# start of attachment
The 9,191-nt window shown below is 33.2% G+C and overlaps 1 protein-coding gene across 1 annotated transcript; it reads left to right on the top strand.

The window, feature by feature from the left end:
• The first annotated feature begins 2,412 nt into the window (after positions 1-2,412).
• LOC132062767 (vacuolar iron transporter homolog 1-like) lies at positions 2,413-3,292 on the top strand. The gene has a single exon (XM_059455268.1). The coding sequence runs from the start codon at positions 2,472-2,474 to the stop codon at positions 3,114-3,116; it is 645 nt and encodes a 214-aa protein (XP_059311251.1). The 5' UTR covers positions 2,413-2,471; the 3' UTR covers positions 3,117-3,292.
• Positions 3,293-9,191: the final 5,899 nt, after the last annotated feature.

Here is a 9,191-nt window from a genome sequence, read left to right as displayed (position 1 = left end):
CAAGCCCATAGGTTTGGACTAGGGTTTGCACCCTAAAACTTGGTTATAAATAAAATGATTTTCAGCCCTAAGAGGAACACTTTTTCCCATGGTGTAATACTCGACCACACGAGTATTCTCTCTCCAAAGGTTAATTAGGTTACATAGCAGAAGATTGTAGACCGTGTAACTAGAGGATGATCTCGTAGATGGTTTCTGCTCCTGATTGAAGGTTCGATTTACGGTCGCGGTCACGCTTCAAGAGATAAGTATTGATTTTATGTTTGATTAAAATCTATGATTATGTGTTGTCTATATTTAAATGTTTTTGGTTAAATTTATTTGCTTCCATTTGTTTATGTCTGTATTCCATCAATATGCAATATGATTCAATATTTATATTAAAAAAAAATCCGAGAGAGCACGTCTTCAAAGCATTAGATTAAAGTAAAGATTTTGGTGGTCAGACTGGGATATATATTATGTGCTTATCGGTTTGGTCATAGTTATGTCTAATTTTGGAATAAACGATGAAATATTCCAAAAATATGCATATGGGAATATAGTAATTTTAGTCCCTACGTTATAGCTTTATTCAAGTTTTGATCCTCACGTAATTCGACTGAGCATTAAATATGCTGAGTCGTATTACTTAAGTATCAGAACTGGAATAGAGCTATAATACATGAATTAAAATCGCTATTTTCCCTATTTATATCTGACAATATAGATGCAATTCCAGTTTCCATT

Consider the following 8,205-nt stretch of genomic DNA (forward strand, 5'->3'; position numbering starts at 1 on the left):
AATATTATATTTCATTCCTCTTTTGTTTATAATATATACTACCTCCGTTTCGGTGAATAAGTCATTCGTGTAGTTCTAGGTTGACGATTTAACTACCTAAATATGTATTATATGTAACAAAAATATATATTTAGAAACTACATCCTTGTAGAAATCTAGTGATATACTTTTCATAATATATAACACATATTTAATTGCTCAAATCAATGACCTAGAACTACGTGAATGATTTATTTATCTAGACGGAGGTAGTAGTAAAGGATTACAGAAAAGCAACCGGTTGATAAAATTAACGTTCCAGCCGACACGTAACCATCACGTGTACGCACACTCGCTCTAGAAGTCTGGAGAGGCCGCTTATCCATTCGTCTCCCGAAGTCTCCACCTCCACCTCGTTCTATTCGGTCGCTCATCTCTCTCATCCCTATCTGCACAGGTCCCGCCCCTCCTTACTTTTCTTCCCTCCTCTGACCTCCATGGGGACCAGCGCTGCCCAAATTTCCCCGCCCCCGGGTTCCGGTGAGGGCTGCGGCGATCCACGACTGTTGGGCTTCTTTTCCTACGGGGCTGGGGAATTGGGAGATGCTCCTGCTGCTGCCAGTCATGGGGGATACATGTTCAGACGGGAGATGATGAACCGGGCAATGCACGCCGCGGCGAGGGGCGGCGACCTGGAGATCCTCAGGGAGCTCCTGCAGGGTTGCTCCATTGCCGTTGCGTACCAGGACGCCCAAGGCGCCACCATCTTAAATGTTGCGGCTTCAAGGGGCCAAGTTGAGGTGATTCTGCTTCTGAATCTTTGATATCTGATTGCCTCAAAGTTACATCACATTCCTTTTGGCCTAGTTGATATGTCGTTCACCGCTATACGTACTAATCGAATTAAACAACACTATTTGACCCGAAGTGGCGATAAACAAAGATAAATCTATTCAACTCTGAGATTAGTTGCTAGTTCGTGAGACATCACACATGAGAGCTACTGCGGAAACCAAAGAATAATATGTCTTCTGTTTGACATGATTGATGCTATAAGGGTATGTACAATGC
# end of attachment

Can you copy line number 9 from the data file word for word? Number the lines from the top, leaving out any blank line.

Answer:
AATATTATATTTCATTCCTCTTTTGTTTATAATATATACTACCTCCGTTTCGGTGAATAAGTCATTCGTGTAGTTCTAGGTTGACGATTTAACTACCTAAATATGTATTATATGTAACAAAAATATATATTTAGAAACTACATCCTTGTAGAAATCTAGTGATATACTTTTCATAATATATAACACATATTTAATTGCTCAAATCAATGACCTAGAACTACGTGAATGATTTATTTATCTAGACGGAGGTAGTAGTAAAGGATTACAGAAAAGCAACCGGTTGATAAAATTAACGTTCCAGCCGACACGTAACCATCACGTGTACGCACACTCGCTCTAGAAGTCTGGAGAGGCCGCTTATCCATTCGTCTCCCGAAGTCTCCACCTCCACCTCGTTCTATTCGGTCGCTCATCTCTCTCATCCCTATCTGCACAGGTCCCGCCCCTCCTTACTTTTCTTCCCTCCTCTGACCTCCATGGGGACCAGCGCTGCCCAAATTTCCCCGCCCCCGGGTTCCGGTGAGGGCTGCGGCGATCCACGACTGTTGGGCTTCTTTTCCTACGGGGCTGGGGAATTGGGAGATGCTCCTGCTGCTGCCAGTCATGGGGGATACATGTTCAGACGGGAGATGATGAACCGGGCAATGCACGCCGCGGCGAGGGGCGGCGACCTGGAGATCCTCAGGGAGCTCCTGCAGGGTTGCTCCATTGCCGTTGCGTACCAGGACGCCCAAGGCGCCACCATCTTAAATGTTGCGGCTTCAAGGGGCCAAGTTGAGGTGATTCTGCTTCTGAATCTTTGATATCTGATTGCCTCAAAGTTACATCACATTCCTTTTGGCCTAGTTGATATGTCGTTCACCGCTATACGTACTAATCGAATTAAACAACACTATTTGACCCGAAGTGGCGATAAACAAAGATAAATCTATTCAACTCTGAGATTAGTTGCTAGTTCGTGAGACATCACACATGAGAGCTACTGCGGAAACCAAAGAATAATATGTCTTCTGTTTGACATGATTGATGCTATAAGGGTATGTACAATGC